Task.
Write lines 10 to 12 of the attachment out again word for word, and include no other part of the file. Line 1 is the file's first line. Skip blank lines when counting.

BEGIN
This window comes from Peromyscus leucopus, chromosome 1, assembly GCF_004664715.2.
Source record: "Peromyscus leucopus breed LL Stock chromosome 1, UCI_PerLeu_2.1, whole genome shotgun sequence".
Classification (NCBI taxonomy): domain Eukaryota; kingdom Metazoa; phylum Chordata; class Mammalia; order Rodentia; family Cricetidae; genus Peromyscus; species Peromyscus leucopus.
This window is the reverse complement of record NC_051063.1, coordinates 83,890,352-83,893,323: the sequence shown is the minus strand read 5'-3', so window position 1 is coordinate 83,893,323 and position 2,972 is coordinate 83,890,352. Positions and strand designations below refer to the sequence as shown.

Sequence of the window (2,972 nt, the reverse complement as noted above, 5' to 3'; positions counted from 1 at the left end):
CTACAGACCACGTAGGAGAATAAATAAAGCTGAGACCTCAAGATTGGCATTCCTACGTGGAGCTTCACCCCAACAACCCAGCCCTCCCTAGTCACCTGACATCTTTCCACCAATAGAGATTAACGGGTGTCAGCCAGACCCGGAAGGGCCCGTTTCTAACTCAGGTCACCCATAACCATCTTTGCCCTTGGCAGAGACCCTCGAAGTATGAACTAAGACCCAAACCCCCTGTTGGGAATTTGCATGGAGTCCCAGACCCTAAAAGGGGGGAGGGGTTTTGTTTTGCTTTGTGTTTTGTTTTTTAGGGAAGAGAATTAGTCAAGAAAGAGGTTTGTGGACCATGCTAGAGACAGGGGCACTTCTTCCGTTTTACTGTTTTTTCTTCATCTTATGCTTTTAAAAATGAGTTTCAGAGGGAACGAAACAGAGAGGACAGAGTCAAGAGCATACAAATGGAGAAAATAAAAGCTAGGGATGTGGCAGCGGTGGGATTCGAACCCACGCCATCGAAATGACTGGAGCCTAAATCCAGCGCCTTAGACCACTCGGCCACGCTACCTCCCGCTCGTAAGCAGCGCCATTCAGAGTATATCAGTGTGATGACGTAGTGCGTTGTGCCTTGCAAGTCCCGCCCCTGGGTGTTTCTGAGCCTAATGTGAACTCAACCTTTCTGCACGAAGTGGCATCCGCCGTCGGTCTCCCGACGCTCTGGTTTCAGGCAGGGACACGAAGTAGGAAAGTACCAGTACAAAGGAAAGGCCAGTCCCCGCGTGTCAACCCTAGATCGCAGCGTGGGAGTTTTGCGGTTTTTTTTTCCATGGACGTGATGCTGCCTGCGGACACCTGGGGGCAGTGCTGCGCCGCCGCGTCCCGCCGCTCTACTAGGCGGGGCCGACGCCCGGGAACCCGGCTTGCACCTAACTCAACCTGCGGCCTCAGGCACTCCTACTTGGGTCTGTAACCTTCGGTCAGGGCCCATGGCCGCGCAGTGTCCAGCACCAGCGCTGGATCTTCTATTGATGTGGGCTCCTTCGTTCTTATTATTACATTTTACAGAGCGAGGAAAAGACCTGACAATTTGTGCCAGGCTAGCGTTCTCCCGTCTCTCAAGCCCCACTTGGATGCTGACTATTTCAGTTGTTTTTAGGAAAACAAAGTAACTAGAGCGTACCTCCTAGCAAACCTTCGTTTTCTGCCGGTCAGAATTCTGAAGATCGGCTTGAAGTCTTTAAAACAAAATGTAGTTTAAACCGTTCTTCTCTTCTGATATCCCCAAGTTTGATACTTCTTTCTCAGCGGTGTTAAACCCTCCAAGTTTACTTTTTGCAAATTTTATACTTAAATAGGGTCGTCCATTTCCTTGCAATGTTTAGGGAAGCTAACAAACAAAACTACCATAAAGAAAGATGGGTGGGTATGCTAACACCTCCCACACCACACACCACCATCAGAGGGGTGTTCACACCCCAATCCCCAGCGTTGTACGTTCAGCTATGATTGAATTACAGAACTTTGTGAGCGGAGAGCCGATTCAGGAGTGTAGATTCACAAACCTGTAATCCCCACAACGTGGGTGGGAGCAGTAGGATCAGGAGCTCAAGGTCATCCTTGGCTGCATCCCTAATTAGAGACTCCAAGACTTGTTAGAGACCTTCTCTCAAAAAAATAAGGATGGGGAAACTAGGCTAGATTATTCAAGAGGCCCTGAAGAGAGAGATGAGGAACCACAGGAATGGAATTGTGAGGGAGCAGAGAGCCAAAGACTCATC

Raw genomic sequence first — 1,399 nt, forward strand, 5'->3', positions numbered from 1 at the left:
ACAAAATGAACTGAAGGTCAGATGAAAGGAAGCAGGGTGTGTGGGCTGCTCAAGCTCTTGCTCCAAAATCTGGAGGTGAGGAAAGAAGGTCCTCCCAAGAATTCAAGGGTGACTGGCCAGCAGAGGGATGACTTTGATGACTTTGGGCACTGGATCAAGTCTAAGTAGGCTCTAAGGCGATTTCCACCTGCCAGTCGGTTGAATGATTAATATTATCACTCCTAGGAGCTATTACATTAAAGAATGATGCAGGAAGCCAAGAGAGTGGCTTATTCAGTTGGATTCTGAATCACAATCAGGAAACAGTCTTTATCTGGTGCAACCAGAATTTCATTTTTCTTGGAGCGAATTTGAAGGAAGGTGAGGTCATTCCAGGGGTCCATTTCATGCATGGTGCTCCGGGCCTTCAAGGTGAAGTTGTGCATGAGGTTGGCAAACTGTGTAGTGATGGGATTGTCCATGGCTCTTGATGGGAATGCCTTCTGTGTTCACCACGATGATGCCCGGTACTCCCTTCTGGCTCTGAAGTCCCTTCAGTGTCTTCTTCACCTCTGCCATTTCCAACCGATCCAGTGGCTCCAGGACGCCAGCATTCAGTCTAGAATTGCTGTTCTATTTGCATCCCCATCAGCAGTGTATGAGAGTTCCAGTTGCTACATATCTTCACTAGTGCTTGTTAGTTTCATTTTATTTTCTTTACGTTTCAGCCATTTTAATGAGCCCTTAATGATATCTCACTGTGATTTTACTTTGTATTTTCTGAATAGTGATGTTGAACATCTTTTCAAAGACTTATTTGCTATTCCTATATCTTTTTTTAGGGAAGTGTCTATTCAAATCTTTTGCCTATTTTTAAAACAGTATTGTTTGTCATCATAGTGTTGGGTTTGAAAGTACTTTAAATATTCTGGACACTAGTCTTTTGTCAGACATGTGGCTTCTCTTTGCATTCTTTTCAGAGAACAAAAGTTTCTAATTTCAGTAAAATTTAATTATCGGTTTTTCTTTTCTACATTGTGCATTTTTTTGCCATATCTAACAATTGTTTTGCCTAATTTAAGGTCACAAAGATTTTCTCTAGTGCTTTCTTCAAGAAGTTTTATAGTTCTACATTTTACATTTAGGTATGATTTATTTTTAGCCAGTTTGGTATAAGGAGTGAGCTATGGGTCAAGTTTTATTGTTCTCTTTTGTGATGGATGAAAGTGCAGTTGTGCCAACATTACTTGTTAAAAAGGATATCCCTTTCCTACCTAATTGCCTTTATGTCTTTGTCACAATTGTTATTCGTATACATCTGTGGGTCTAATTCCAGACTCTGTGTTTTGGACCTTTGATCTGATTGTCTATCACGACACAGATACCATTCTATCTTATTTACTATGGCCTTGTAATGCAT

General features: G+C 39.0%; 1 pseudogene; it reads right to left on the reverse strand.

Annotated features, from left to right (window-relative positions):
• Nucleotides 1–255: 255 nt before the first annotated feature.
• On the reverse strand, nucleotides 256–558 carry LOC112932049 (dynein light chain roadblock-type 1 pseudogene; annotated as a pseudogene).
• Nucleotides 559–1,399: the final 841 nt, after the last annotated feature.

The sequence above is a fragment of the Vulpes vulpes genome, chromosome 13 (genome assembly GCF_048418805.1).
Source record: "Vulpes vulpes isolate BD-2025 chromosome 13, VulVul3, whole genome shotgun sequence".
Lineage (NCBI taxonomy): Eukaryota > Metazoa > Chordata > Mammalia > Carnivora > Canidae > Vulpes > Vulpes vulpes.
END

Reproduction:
Annotated features, from left to right (window-relative positions):
• Nucleotides 1–255: 255 nt before the first annotated feature.
• On the reverse strand, nucleotides 256–558 carry LOC112932049 (dynein light chain roadblock-type 1 pseudogene; annotated as a pseudogene).